Strengthening Constitutional Self-Government

No Left Turns

The Problem with the Democratic Party

Now that it is becoming clear which Democrats are interested in becoming the Party’s nominee for the presidency (the list now includes Sharpton, Moseley-Braun, Kucinich) it is time reconsider larger matters of what the Democratic Party stands for, of how they see themselves and, equally important, how they see the GOP. The best way to get a handle on this is by reading Noemie Emery’s article of a few weeks ago in The Weekly Standard. It is entitled "Greed, Oppression, Patriarchy: What Unites the Democrats? A cartoonish view of Republicans." Emery uses the Demos reaction to the Trent Lott affair to show the ridiculous view they have of the GOP and how that view has settled into their party, and how disadvantageous that view is to their well being. They are running on fear. This is an excellent article.

Discussions - 2 Comments

Thanks Peter, for this scoop on the Demos. It was one of the best I’ve read in a while.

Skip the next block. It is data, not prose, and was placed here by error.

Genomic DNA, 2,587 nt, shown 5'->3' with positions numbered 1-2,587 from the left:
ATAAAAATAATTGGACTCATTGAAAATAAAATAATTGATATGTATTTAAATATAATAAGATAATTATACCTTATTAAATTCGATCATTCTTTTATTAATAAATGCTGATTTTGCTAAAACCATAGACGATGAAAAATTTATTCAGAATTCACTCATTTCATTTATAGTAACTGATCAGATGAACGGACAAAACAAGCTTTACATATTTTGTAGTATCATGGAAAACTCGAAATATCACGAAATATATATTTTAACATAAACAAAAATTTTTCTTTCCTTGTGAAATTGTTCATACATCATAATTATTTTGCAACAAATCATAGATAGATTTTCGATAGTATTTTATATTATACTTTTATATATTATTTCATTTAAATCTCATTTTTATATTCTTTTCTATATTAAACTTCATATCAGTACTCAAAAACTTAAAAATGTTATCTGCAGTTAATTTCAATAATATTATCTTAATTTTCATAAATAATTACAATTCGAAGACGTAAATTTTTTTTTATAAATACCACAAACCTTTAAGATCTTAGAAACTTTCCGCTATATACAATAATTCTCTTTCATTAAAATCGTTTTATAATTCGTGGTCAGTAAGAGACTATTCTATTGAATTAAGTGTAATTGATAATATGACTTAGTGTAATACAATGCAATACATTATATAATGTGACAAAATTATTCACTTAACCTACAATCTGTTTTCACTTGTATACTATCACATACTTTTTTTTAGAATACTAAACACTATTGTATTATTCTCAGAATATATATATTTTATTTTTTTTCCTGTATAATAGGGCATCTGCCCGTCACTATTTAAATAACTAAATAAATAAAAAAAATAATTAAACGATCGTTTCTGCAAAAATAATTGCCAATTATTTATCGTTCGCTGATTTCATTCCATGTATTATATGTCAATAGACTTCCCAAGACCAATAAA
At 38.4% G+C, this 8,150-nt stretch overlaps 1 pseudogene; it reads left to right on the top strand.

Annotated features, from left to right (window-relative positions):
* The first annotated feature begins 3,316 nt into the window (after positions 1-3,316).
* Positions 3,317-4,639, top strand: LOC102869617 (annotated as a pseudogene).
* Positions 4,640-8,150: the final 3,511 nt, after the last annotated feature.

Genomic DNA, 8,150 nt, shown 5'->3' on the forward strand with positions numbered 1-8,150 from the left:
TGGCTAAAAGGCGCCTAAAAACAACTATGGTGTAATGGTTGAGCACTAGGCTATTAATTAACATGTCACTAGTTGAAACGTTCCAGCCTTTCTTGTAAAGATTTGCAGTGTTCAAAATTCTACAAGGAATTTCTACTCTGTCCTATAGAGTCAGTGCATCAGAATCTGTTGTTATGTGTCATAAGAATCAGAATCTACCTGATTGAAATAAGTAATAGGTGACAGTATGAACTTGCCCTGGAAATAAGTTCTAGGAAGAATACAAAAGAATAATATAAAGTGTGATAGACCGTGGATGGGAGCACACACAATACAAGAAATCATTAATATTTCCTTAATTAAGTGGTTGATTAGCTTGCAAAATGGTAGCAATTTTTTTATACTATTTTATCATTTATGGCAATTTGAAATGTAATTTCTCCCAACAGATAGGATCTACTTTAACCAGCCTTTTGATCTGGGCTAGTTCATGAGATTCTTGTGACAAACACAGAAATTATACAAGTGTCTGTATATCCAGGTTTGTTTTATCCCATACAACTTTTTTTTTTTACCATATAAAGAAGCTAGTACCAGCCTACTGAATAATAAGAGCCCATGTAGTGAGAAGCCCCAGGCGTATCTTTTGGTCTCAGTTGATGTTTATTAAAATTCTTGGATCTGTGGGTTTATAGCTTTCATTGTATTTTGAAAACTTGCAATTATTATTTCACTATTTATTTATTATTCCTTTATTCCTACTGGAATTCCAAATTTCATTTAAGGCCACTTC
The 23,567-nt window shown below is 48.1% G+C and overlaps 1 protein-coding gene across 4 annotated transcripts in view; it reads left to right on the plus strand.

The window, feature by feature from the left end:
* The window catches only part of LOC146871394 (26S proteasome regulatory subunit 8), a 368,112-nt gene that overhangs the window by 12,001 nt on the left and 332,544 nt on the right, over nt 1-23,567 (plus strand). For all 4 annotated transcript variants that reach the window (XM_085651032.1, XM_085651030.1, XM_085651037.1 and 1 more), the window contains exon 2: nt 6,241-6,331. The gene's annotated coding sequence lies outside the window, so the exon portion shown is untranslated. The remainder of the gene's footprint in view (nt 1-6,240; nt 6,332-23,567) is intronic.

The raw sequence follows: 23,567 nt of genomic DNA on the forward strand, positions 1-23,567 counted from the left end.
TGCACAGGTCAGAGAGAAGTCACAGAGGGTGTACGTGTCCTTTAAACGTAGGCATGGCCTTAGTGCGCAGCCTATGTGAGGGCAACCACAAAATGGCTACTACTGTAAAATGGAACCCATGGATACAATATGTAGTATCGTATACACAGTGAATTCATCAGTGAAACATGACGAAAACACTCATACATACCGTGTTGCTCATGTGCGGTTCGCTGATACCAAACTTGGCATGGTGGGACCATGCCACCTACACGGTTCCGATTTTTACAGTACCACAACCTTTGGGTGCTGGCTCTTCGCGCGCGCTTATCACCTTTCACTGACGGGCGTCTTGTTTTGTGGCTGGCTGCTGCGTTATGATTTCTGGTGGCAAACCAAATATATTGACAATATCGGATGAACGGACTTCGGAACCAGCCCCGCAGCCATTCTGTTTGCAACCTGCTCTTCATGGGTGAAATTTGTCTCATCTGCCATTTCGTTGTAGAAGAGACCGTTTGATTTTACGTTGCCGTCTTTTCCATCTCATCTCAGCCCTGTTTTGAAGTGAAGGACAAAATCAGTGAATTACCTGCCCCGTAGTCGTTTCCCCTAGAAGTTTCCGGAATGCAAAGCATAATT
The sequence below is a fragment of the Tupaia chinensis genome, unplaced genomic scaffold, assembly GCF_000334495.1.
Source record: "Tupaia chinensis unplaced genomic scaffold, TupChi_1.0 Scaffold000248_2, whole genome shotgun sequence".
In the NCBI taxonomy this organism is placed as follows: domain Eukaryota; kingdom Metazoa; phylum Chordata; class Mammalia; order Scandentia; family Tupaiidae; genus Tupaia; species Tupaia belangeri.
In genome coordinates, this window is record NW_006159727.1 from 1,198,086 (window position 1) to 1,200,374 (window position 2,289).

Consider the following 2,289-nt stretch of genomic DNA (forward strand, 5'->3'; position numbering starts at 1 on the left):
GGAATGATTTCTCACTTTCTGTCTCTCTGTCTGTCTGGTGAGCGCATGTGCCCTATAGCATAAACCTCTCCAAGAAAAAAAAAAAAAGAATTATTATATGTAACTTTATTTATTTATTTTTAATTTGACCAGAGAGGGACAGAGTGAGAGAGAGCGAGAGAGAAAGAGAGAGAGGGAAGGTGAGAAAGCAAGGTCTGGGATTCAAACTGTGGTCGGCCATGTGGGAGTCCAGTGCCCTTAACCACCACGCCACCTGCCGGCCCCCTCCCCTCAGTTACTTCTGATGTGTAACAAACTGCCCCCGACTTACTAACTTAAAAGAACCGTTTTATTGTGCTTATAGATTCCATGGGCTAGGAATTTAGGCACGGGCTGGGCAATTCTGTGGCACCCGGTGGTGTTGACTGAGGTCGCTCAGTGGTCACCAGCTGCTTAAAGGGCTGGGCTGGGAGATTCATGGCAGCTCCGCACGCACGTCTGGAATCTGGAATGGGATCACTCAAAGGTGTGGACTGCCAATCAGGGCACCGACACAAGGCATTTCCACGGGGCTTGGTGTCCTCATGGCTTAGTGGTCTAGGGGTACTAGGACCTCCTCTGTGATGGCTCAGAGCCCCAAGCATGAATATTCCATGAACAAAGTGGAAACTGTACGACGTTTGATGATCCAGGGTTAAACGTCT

One exception I take with Ms. Emery, is when she launches into: "THE DEPICTION of the Republicans as Closet Confederates is based on some dubious claims: That nothing has changed since 1964 in the Republican party;"

Almost everybody makes this same mistake about the GOP! First, it was Ike that sent the troops to Little Rock, and without a majority of the GOP, LBJ would’ve never got his Civil Rights bill passed in 1964. The GOP, back then, was a predominately northern party. It was the Democrats who ruled in the south. FDR and Truman brought these folks back into the Union (while virtually ignoring the race issue). And it was bound to crumble soon or later as the natuion moved forward.

Hence, the real split was the Democrats living the south (with the leftover northern FDR coalition) in 1972, as she so well points out. The GOP, Nixon’s sourthern strategy notwithstanding, lucked out on the new New Deal and just picked up the votes off the floor! :)

I butchered that last comment badly, so here’s my revision:

Hence, the real split of FDR’s coalition came when the Democrats opted to leave the "racist" south, and hedge their power base with the leftover northern FDR coalition and the New Left in 1972, as Ms. Emery points out. The GOP, Nixon’s sourthern strategy notwithstanding, lucked out on this new New Deal and just started picking the votes up off the floor ala Reagan!

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